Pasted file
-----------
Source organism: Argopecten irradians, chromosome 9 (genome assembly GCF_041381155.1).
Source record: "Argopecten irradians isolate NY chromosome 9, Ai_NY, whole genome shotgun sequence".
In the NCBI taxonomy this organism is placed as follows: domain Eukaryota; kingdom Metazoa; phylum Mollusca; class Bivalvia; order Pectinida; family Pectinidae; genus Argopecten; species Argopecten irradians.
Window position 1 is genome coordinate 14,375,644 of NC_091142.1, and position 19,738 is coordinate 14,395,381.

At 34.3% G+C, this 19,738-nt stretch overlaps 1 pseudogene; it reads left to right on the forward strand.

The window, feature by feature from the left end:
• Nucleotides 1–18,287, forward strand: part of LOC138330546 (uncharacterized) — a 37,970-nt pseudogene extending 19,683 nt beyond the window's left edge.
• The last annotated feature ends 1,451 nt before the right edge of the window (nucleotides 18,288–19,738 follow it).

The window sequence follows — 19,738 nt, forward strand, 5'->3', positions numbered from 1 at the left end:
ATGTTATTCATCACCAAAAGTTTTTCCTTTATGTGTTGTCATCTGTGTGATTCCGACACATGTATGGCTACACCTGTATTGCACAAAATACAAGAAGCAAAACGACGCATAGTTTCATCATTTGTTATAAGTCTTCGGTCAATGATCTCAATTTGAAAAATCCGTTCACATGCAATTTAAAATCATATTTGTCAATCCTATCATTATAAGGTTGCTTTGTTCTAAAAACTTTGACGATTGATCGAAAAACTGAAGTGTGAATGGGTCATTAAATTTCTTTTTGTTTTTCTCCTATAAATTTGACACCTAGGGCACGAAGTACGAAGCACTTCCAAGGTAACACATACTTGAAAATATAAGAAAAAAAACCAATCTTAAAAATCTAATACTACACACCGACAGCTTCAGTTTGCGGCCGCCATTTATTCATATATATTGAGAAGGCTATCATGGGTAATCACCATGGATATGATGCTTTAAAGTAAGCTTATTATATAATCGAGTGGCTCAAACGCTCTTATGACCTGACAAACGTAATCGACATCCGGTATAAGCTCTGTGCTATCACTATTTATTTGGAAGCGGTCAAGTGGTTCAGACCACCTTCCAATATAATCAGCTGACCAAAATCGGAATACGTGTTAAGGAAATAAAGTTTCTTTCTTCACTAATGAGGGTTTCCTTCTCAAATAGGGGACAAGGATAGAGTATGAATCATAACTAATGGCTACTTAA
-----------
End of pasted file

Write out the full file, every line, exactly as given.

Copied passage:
Source organism: Argopecten irradians, chromosome 9 (genome assembly GCF_041381155.1).
Source record: "Argopecten irradians isolate NY chromosome 9, Ai_NY, whole genome shotgun sequence".
In the NCBI taxonomy this organism is placed as follows: domain Eukaryota; kingdom Metazoa; phylum Mollusca; class Bivalvia; order Pectinida; family Pectinidae; genus Argopecten; species Argopecten irradians.
Window position 1 is genome coordinate 14,375,644 of NC_091142.1, and position 19,738 is coordinate 14,395,381.

At 34.3% G+C, this 19,738-nt stretch overlaps 1 pseudogene; it reads left to right on the forward strand.

The window, feature by feature from the left end:
• Nucleotides 1–18,287, forward strand: part of LOC138330546 (uncharacterized) — a 37,970-nt pseudogene extending 19,683 nt beyond the window's left edge.
• The last annotated feature ends 1,451 nt before the right edge of the window (nucleotides 18,288–19,738 follow it).

The window sequence follows — 19,738 nt, forward strand, 5'->3', positions numbered from 1 at the left end:
ATGTTATTCATCACCAAAAGTTTTTCCTTTATGTGTTGTCATCTGTGTGATTCCGACACATGTATGGCTACACCTGTATTGCACAAAATACAAGAAGCAAAACGACGCATAGTTTCATCATTTGTTATAAGTCTTCGGTCAATGATCTCAATTTGAAAAATCCGTTCACATGCAATTTAAAATCATATTTGTCAATCCTATCATTATAAGGTTGCTTTGTTCTAAAAACTTTGACGATTGATCGAAAAACTGAAGTGTGAATGGGTCATTAAATTTCTTTTTGTTTTTCTCCTATAAATTTGACACCTAGGGCACGAAGTACGAAGCACTTCCAAGGTAACACATACTTGAAAATATAAGAAAAAAAACCAATCTTAAAAATCTAATACTACACACCGACAGCTTCAGTTTGCGGCCGCCATTTATTCATATATATTGAGAAGGCTATCATGGGTAATCACCATGGATATGATGCTTTAAAGTAAGCTTATTATATAATCGAGTGGCTCAAACGCTCTTATGACCTGACAAACGTAATCGACATCCGGTATAAGCTCTGTGCTATCACTATTTATTTGGAAGCGGTCAAGTGGTTCAGACCACCTTCCAATATAATCAGCTGACCAAAATCGGAATACGTGTTAAGGAAATAAAGTTTCTTTCTTCACTAATGAGGGTTTCCTTCTCAAATAGGGGACAAGGATAGAGTATGAATCATAACTAATGGCTACTTAA